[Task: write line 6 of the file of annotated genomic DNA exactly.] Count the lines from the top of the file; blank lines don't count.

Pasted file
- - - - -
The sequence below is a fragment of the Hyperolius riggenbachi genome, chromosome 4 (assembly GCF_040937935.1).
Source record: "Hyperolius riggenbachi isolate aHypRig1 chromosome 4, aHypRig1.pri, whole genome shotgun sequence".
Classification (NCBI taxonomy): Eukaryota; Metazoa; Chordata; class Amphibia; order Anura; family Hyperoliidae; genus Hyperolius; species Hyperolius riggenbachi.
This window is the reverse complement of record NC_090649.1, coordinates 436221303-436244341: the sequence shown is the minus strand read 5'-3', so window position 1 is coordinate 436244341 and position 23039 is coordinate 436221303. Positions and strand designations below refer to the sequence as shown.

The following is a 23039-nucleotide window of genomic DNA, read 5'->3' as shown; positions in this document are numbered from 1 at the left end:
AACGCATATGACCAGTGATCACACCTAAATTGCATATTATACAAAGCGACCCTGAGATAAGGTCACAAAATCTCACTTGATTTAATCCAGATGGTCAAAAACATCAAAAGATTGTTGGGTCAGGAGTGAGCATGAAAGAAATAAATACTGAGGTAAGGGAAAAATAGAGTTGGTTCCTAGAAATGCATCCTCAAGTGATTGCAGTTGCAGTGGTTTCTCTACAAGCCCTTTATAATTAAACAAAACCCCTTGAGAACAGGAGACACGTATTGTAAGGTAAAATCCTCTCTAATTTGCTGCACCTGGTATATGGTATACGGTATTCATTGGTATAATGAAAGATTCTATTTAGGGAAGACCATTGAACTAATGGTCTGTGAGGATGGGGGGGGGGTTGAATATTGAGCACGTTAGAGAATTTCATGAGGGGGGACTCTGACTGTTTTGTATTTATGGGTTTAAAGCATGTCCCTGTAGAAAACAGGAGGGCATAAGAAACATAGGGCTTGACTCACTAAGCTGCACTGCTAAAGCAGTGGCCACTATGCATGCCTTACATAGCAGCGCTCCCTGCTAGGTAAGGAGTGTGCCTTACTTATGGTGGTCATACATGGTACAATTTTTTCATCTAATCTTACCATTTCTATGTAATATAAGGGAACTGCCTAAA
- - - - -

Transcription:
AACGCATATGACCAGTGATCACACCTAAATTGCATATTATACAAAGCGACCCTGAGATAAGGTCACAAAATCTCACTTGATTTAATCCAGATGGTCAAAAACATCAAAAGATTGTTGGGTCAGGAGTGAGCATGAAAGAAATAAATACTGAGGTAAGGGAAAAATAGAGTTGGTTCCTAGAAATGCATCCTCAAGTGATTGCAGTTGCAGTGGTTTCTCTACAAGCCCTTTATAATTAAACAAAACCCCTTGAGAACAGGAGACACGTATTGTAAGGTAAAATCCTCTCTAATTTGCTGCACCTGGTATATGGTATACGGTATTCATTGGTATAATGAAAGATTCTATTTAGGGAAGACCATTGAACTAATGGTCTGTGAGGATGGGGGGGGGGTTGAATATTGAGCACGTTAGAGAATTTCATGAGGGGGGACTCTGACTGTTTTGTATTTATGGGTTTAAAGCATGTCCCTGTAGAAAACAGGAGGGCATAAGAAACATAGGGCTTGACTCACTAAGCTGCACTGCTAAAGCAGTGGCCACTATGCATGCCTTACATAGCAGCGCTCCCTGCTAGGTAAGGAGTGTGCCTTACTTATGGTGGTCATACATGGTACAATTTTTTCATCTAATCTTACCATTTCTATGTAATATAAGGGAACTGCCTAAA